Kim Kardashian and Kanye West: The complicated legacy of the 'First Couple of the selfie generation'

As they prepare to divorce, we ponder how Kimye’s marriage will leave its mark on even the most fickle fame landscape

FILE - Kanye West, left, and Kim Kardashian attend the WSJ. Magazine Innovator Awards on Nov. 6, 2019, in New York. Kim Kardashian West filed for divorce Friday, Feb. 19, 2021, from Kanye West after 6 1/2 years of marriage. Sources familiar with the filing but not authorized to speak publicly confirmed that Kardashian filed for divorce in Los Angeles Superior Court. The filing was not immediately available. (Photo by Evan Agostini/Invision/AP, File)
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"A historic blizzard of celebrity" is how The New York Times famously referred to Kim Kardashian and Kanye West's 2014 Italian wedding. And when you consider the celebrity couples whose mythology has endured long after not only their marriages, but also their lives, have ended, it's the fascination with who they were and what they brought to the union that separates the ones we remember from the ones no one writes books about.

Glamour, sophistication, money, fame, talent and breeding are all aspects that have traditionally fed into successful marriage mythology.

But what if you were to also add a dollop of unabashed love of money, a teaspoon of sell-your-own-grandmother-for-fame, then sprinkle in a dash of modern fairy tale, before marinating in millions of social media followers and a 24-hour news cycle?

Then you'd have the recipe for the Kim-Kanye West marriage. A union that, despite having ended after six years as husband and wife, will impact how celebrities position themselves in the brand-marriage job market these days.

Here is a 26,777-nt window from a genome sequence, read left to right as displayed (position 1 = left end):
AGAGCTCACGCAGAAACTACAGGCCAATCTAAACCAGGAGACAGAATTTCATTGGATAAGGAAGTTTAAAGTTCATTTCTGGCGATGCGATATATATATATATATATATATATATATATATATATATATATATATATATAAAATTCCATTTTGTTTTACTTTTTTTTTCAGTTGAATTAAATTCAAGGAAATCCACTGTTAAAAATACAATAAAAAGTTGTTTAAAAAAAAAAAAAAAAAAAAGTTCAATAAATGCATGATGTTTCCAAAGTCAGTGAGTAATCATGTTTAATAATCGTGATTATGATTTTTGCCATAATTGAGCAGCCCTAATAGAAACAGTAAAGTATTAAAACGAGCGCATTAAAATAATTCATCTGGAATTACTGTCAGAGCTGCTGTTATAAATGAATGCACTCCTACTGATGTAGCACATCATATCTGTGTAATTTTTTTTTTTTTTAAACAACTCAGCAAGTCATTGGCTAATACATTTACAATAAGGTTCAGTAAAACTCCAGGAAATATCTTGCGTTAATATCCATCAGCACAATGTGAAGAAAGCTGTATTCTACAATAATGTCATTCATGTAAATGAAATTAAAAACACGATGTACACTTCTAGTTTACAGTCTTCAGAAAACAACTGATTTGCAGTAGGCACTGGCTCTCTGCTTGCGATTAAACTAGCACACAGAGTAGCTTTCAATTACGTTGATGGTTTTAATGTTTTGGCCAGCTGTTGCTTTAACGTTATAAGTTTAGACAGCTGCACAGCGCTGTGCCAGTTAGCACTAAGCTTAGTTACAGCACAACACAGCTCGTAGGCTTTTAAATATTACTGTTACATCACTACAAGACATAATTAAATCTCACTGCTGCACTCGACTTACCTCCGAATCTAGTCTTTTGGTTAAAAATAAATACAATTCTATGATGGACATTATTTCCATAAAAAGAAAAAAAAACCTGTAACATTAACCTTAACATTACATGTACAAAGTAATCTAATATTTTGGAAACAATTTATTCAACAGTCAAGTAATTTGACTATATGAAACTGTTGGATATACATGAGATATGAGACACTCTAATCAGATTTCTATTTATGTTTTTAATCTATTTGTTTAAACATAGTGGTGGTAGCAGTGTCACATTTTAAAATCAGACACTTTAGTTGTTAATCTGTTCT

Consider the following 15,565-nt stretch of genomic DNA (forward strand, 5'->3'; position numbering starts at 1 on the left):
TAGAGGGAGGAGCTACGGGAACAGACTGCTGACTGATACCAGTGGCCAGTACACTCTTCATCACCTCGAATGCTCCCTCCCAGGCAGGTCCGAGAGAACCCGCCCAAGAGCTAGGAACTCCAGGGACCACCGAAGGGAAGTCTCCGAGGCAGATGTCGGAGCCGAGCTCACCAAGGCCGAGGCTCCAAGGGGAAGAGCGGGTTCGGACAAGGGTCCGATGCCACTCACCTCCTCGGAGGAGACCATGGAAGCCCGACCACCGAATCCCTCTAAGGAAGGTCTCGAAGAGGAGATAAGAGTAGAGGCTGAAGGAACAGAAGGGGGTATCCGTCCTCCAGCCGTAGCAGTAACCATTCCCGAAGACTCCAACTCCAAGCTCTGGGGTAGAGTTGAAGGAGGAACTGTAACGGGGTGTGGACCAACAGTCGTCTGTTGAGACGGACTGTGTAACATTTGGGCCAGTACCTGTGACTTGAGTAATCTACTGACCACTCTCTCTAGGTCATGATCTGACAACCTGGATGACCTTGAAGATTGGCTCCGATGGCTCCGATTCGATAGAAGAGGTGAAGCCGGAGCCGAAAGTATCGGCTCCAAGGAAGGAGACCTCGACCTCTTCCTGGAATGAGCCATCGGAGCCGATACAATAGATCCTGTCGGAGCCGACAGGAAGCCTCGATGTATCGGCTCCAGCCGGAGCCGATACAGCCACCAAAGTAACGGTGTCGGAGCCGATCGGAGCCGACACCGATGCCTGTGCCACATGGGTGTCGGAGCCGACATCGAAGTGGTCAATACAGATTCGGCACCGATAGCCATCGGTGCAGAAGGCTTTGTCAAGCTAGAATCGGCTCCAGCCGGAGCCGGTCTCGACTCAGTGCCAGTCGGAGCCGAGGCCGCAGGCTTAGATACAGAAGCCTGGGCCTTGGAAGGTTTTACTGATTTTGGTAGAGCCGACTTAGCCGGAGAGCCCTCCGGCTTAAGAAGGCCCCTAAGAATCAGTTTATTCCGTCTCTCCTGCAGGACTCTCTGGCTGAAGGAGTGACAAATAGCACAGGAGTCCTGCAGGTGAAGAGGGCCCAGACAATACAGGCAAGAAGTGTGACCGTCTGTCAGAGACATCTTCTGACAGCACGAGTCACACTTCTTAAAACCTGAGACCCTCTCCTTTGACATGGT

Here are four ways in which Kimye’s marriage has changed fame culture …

1. The unabashed pursuit and appreciation of fame

This might come as a surprise, but while there have always been those who would do anything for fame, it wasn’t until the Kardashians went hell for leather in their quest for global celebrity in full view of their own 24/7 camera crew, that it was seen as a legitimate path to success. Prior to that, the idea of pursuing fame for fame’s sake was considered, well, a little tacky.

Sure, Paris Hilton had done the whole "famous for being famous" thing in The Simple Life, but she was already born on third base thanks to that surname of hers.

When they met, Kardashian was already firmly ensconced in the "fame at all costs" lifestyle, but let us not forget, so too was West, whose "I am the greatest" declarations and stage-bombing of Taylor Swift showed him to be just as hungry as Kardashian.

Together, they melded West's old-school way of getting famous (possessing talent) with her modern approach (a willingness to do anything) and created a brand that was unapologetic in its thirst for more.

2. Pride in the side hustle

For the uninitiated, a side hustle is a money-making project that is separate from your day job. Best perfected by Gen Z, whose introduction into an oversaturated job market resulted in the "do anything" gig economy, the side hustle can be, for some, the difference between this month's rent and next month's eviction.